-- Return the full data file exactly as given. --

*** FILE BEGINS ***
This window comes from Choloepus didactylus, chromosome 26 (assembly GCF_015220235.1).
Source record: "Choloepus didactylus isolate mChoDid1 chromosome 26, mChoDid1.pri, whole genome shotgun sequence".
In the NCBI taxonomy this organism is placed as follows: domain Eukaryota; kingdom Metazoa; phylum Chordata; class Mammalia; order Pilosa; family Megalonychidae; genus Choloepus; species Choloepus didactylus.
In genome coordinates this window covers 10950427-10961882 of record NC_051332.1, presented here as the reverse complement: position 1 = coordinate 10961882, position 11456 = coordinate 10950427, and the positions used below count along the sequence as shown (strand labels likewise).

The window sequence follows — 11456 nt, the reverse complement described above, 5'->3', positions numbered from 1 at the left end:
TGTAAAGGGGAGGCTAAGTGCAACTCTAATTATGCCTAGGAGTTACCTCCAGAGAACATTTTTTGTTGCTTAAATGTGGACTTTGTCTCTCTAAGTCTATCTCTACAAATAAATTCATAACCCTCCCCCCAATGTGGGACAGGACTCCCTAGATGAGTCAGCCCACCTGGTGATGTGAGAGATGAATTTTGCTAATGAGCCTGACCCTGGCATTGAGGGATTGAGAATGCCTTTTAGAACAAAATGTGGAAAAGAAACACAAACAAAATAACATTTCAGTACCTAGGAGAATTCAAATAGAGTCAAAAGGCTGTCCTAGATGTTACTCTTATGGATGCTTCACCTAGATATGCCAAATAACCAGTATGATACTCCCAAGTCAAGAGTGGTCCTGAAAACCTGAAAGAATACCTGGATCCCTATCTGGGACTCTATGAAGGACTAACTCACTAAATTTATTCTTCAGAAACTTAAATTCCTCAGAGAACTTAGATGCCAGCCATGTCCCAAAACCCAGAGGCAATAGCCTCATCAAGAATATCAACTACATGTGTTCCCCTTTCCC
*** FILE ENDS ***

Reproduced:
This window comes from Choloepus didactylus, chromosome 26 (assembly GCF_015220235.1).
Source record: "Choloepus didactylus isolate mChoDid1 chromosome 26, mChoDid1.pri, whole genome shotgun sequence".
In the NCBI taxonomy this organism is placed as follows: domain Eukaryota; kingdom Metazoa; phylum Chordata; class Mammalia; order Pilosa; family Megalonychidae; genus Choloepus; species Choloepus didactylus.
In genome coordinates this window covers 10950427-10961882 of record NC_051332.1, presented here as the reverse complement: position 1 = coordinate 10961882, position 11456 = coordinate 10950427, and the positions used below count along the sequence as shown (strand labels likewise).

The window sequence follows — 11456 nt, the reverse complement described above, 5'->3', positions numbered from 1 at the left end:
TGTAAAGGGGAGGCTAAGTGCAACTCTAATTATGCCTAGGAGTTACCTCCAGAGAACATTTTTTGTTGCTTAAATGTGGACTTTGTCTCTCTAAGTCTATCTCTACAAATAAATTCATAACCCTCCCCCCAATGTGGGACAGGACTCCCTAGATGAGTCAGCCCACCTGGTGATGTGAGAGATGAATTTTGCTAATGAGCCTGACCCTGGCATTGAGGGATTGAGAATGCCTTTTAGAACAAAATGTGGAAAAGAAACACAAACAAAATAACATTTCAGTACCTAGGAGAATTCAAATAGAGTCAAAAGGCTGTCCTAGATGTTACTCTTATGGATGCTTCACCTAGATATGCCAAATAACCAGTATGATACTCCCAAGTCAAGAGTGGTCCTGAAAACCTGAAAGAATACCTGGATCCCTATCTGGGACTCTATGAAGGACTAACTCACTAAATTTATTCTTCAGAAACTTAAATTCCTCAGAGAACTTAGATGCCAGCCATGTCCCAAAACCCAGAGGCAATAGCCTCATCAAGAATATCAACTACATGTGTTCCCCTTTCCC